North Korea has previously denied similar allegations. CNN has emailed and called the North Korean Embassy in London seeking comment.
Starting in the late 2000s, US officials and their allies scoured international waters for signs that North Korea was evading sanctions by trafficking in weapons, coal or other precious cargo, a practice that continues. Now, a very modern twist on that contest is unfolding between hackers and money launderers in Pyongyang, and intelligence agencies and law enforcement officials from Washington to Seoul.
The FBI and Secret Service have spearheaded that work in the US (both agencies declined to comment when CNN asked how they track North Korean money-laundering.) The FBI announced in January that it had frozen an unspecified portion of the $100 million stolen from Harmony.
The succession of Kim family members who have ruled North Korea for the last 70 years have all used state-owned companies to enrich the family and ensure the regime’s survival, according to experts.
It’s a family business that scholar John Park calls “North Korea Incorporated.”
Kim Jong Un, North Korea’s current dictator, has “doubled down on cyber capabilities and crypto theft as a revenue generator for his family regime,” said Park, who directs the Korea Project at the Harvard Kennedy School’s Belfer Center. “North Korea Incorporated has gone virtual.”
Compared to the coal trade North Korea has relied on for revenue in the past, stealing cryptocurrency is much less labor and capital-intensive, Park said. And the profits are astronomical.
Last year, a record $3.8 billion in cryptocurrency was stolen from around the world, according to Chainalysis. Nearly half of that, or $1.7 billion, was the work of North Korean-linked hackers, the firm said.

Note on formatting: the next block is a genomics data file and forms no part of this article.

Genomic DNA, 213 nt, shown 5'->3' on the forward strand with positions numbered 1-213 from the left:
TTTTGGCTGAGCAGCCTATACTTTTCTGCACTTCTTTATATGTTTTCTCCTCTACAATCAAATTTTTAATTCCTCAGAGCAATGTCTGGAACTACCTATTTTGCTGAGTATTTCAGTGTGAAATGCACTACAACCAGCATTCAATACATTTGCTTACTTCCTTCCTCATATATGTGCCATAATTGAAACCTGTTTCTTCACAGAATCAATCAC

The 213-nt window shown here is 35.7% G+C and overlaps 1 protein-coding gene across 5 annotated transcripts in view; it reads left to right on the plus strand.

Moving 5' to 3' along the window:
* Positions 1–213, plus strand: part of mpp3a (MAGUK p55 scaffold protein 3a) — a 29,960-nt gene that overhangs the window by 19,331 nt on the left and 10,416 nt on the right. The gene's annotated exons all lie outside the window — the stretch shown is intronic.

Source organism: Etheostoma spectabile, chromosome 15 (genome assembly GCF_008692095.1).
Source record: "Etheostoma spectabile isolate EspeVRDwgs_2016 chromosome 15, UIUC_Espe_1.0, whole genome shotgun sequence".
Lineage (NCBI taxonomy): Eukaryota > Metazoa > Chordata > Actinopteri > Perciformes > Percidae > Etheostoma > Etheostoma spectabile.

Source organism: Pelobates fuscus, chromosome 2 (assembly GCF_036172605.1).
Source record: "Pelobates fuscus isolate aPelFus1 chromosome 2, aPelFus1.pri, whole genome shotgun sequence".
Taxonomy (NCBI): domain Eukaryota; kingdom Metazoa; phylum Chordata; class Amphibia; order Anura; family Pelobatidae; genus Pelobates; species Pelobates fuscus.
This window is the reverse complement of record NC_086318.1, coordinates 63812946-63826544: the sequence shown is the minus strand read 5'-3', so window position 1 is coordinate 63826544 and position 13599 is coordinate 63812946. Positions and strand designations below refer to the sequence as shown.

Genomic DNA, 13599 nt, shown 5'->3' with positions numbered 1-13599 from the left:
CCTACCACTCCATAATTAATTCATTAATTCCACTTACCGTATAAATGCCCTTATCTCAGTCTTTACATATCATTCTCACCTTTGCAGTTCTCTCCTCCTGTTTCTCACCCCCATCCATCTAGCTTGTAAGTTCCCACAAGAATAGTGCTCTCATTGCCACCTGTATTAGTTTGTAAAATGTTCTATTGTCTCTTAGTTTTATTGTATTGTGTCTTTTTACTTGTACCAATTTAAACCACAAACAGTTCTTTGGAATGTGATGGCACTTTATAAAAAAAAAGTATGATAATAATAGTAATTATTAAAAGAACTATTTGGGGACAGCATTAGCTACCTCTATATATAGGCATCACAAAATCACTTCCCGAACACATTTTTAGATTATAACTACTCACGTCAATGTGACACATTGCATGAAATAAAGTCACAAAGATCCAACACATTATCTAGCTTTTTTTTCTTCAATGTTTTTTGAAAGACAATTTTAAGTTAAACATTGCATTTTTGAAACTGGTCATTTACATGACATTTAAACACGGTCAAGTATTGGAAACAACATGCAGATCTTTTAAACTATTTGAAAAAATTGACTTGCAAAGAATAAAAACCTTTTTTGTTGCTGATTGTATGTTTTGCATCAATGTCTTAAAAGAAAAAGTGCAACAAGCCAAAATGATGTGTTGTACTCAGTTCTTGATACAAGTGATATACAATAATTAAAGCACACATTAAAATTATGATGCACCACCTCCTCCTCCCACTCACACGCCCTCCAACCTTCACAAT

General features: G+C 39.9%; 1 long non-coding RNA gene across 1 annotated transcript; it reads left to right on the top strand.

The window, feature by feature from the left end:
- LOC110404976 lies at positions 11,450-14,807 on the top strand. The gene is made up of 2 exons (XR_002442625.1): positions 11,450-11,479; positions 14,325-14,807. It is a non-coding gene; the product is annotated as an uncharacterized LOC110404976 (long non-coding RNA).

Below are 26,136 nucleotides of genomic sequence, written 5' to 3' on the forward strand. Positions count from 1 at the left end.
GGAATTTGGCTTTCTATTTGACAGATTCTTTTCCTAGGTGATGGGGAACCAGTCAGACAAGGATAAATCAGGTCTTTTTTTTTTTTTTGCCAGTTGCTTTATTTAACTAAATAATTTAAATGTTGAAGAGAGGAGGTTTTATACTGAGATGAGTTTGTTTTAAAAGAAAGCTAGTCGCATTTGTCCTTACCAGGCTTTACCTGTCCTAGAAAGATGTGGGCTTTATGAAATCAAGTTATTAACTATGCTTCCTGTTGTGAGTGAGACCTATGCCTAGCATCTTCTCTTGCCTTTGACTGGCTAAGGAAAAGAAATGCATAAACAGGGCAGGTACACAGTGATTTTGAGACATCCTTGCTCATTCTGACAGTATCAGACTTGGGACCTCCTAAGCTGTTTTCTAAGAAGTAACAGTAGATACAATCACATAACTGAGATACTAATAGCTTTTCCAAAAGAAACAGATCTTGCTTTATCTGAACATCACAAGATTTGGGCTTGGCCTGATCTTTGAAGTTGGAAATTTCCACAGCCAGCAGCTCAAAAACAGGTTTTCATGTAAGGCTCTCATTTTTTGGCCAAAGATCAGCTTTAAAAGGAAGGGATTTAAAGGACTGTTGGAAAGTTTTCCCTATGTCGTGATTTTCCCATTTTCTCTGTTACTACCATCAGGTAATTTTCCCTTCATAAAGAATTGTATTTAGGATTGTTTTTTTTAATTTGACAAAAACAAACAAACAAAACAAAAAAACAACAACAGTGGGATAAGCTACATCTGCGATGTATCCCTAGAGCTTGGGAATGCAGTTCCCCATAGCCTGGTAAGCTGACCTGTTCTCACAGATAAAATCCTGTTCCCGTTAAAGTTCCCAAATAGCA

It’s unclear how much of its billions in stolen cryptocurrency North Korea has been able to convert to hard cash. In an interview, a US Treasury official focused on North Korea declined to give an estimate. The public record of blockchain transactions helps US officials track suspected North Korean operatives’ efforts to move cryptocurrency, the Treasury official said.
But when North Korea gets help from other countries in laundering that money it is “incredibly concerning,” the official said. (They declined to name a particular country, but the US in 2020 indicted two Chinese men for allegedly laundering over $100 million for North Korea.)
Pyongyang’s hackers have also combed the networks of various foreign governments and companies for key technical information that might be useful for its nuclear program, according to a private United Nations report in February reviewed by CNN.
A spokesperson for South Korea’s National Intelligence Service told CNN it has developed a “rapid intelligence sharing” scheme with allies and private companies to respond to the threat and is looking for new ways to stop stolen cryptocurrency from being smuggled into North Korea.
Recent efforts have focused on North Korea’s use of what are known as mixing services, publicly available tools used to obscure the source of cryptocurrency.
On March 15, the Justice Department and European law enforcement agencies announced the shutdown of a mixing service known as ChipMixer, which the North Koreans allegedly used to launder an unspecified amount of the roughly $700 million stolen by hackers in three different crypto heists — including the $100 million robbery of Harmony, the California cryptocurrency firm.